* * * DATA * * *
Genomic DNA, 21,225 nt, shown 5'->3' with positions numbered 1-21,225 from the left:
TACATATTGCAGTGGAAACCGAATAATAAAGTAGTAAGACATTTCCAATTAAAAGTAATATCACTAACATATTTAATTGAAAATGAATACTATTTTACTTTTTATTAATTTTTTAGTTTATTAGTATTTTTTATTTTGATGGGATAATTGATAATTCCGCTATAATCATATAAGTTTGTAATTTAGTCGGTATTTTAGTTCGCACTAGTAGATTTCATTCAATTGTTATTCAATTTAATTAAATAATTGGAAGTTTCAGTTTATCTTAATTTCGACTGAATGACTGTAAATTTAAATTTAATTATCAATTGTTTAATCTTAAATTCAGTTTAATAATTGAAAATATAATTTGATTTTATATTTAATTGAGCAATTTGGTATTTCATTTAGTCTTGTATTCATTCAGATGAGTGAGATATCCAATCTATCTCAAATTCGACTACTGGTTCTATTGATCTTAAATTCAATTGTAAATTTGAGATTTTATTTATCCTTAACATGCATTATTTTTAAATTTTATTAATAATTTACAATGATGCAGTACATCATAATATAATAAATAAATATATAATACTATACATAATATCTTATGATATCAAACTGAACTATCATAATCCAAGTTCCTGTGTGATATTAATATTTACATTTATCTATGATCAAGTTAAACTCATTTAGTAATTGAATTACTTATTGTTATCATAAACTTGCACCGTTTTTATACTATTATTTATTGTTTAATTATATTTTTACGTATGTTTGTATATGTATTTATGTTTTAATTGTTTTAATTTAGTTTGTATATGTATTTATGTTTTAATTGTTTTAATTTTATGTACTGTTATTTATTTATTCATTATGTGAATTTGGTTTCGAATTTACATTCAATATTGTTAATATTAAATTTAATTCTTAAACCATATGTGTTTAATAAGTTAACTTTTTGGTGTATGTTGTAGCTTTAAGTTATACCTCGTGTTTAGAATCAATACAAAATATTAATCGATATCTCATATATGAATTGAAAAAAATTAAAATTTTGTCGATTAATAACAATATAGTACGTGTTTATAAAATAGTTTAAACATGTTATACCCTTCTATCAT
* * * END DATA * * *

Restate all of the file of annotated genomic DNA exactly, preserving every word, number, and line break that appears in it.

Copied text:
Genomic DNA, 21,225 nt, shown 5'->3' with positions numbered 1-21,225 from the left:
TACATATTGCAGTGGAAACCGAATAATAAAGTAGTAAGACATTTCCAATTAAAAGTAATATCACTAACATATTTAATTGAAAATGAATACTATTTTACTTTTTATTAATTTTTTAGTTTATTAGTATTTTTTATTTTGATGGGATAATTGATAATTCCGCTATAATCATATAAGTTTGTAATTTAGTCGGTATTTTAGTTCGCACTAGTAGATTTCATTCAATTGTTATTCAATTTAATTAAATAATTGGAAGTTTCAGTTTATCTTAATTTCGACTGAATGACTGTAAATTTAAATTTAATTATCAATTGTTTAATCTTAAATTCAGTTTAATAATTGAAAATATAATTTGATTTTATATTTAATTGAGCAATTTGGTATTTCATTTAGTCTTGTATTCATTCAGATGAGTGAGATATCCAATCTATCTCAAATTCGACTACTGGTTCTATTGATCTTAAATTCAATTGTAAATTTGAGATTTTATTTATCCTTAACATGCATTATTTTTAAATTTTATTAATAATTTACAATGATGCAGTACATCATAATATAATAAATAAATATATAATACTATACATAATATCTTATGATATCAAACTGAACTATCATAATCCAAGTTCCTGTGTGATATTAATATTTACATTTATCTATGATCAAGTTAAACTCATTTAGTAATTGAATTACTTATTGTTATCATAAACTTGCACCGTTTTTATACTATTATTTATTGTTTAATTATATTTTTACGTATGTTTGTATATGTATTTATGTTTTAATTGTTTTAATTTAGTTTGTATATGTATTTATGTTTTAATTGTTTTAATTTTATGTACTGTTATTTATTTATTCATTATGTGAATTTGGTTTCGAATTTACATTCAATATTGTTAATATTAAATTTAATTCTTAAACCATATGTGTTTAATAAGTTAACTTTTTGGTGTATGTTGTAGCTTTAAGTTATACCTCGTGTTTAGAATCAATACAAAATATTAATCGATATCTCATATATGAATTGAAAAAAATTAAAATTTTGTCGATTAATAACAATATAGTACGTGTTTATAAAATAGTTTAAACATGTTATACCCTTCTATCAT